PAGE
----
Samples of Texolinni fabric. Click to enlarge
One of the members of my American Sewing Guild group organized a field trip to a local textile mill specializing in knits called Texollini. According to our guide, Merchandizing Director Sherry Wood, the plant is one of the few vertically integrated plants left on the West Coast. Fabric is knitted, dyed, and printed all in one facility.
Knitting machines and yarn spools
It was a real education in the planning, technology, and skill needed to produce textiles. Texollini knits in the round on huge machines, using yarns from all over the world. We paid close attention to the creation of two different textiles, one a very fine knit most likely for lingerie, and another adding lycra for stretch. The machines operate automatically, but it takes hours of skilled labor to thread them. They can knit polyester, rayons, cotton, wool, linen, and even cashmere in a variety of textures.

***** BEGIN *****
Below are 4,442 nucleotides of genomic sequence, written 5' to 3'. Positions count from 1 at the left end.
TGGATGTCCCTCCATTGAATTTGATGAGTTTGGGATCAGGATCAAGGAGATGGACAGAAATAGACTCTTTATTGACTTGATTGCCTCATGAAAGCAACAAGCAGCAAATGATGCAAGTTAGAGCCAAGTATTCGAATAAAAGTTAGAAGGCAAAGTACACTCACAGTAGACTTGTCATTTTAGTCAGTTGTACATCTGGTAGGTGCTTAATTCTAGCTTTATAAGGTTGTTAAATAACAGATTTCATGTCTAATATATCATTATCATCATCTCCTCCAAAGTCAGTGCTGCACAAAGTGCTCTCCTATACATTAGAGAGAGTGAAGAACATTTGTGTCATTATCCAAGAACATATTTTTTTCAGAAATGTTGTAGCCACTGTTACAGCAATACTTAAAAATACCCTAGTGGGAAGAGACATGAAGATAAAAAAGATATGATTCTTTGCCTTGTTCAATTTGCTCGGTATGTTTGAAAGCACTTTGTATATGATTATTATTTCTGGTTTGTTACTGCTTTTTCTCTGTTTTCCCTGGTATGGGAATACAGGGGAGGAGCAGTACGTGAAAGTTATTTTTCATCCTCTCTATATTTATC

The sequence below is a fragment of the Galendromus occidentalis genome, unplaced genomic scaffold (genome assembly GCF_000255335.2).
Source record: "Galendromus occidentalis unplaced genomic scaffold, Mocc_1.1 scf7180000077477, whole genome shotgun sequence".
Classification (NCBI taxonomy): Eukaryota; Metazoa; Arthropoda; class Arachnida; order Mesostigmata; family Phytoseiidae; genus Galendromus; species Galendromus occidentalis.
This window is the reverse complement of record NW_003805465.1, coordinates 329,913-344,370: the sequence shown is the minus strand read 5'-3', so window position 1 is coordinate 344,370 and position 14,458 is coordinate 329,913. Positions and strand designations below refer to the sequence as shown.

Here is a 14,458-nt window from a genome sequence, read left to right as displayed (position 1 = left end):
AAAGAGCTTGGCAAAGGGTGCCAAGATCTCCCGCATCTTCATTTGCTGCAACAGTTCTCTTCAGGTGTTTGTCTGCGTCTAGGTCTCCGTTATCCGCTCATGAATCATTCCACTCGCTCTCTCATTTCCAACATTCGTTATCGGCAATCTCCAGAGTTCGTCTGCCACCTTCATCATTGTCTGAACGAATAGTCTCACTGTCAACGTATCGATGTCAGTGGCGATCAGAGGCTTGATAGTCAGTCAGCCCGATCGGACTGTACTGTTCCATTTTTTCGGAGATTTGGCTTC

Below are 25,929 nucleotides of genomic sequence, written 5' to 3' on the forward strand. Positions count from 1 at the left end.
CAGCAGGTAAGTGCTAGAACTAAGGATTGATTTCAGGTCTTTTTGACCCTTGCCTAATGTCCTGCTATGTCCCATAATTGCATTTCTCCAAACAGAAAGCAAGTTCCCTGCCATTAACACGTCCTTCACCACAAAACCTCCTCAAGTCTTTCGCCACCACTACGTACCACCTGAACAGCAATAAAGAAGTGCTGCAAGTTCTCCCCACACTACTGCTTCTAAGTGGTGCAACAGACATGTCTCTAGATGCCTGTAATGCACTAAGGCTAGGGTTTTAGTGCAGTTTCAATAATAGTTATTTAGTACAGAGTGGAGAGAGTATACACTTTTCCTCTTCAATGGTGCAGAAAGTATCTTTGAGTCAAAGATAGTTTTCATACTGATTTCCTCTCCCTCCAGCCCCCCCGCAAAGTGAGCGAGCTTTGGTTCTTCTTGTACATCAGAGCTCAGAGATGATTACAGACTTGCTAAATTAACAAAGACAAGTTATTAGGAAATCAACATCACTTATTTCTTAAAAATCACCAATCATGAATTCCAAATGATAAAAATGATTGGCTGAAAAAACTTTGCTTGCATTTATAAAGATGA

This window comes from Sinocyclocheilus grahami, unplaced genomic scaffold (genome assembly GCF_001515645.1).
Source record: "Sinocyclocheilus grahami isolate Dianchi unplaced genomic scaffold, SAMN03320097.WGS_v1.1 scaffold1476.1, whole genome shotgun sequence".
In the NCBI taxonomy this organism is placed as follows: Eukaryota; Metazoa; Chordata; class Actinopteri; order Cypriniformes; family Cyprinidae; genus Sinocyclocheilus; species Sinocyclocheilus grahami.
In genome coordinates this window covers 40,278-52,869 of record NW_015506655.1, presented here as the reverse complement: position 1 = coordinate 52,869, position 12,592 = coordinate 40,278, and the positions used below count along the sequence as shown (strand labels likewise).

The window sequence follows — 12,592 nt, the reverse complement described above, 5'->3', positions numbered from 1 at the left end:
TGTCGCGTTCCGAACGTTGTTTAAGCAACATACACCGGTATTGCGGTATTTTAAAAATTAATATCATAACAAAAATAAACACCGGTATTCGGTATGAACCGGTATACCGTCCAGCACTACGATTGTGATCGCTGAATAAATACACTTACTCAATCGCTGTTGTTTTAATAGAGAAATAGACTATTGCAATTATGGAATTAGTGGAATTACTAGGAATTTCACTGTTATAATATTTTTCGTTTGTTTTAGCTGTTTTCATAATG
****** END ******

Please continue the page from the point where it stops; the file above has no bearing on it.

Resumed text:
A dyeing machine
After watching the knitted tubes split open, washed, and dried, we moved on to the dying facility. Here long swaths of fabric fed into machines that looked a little like submarines. The dying process takes hours to complete. Afterward the dye bath is filtered for harmful chemicals before it is put into the sewage system.
The plant includes a good sized quality control section, where dyes are first developed. They produce samples that are tested for color, shrinkage, stretch, and piling. Once the customer is satisfied, a full order goes into production.
Texollini knits to order. On the day we were there, we saw plain jersey polyester fabric knitted and dyed. Unfortunately nothing was being printed, but the big rotary screen printing machines were on view. Thousands of cylinders are stored on site to print unique designs; clients can also use the design staff to create new patterns.
Seeing the laborious creation process for textiles made me rethink my sewing habits. It takes so much time and effort to produce fabric, I’m going to take extra care when I use it.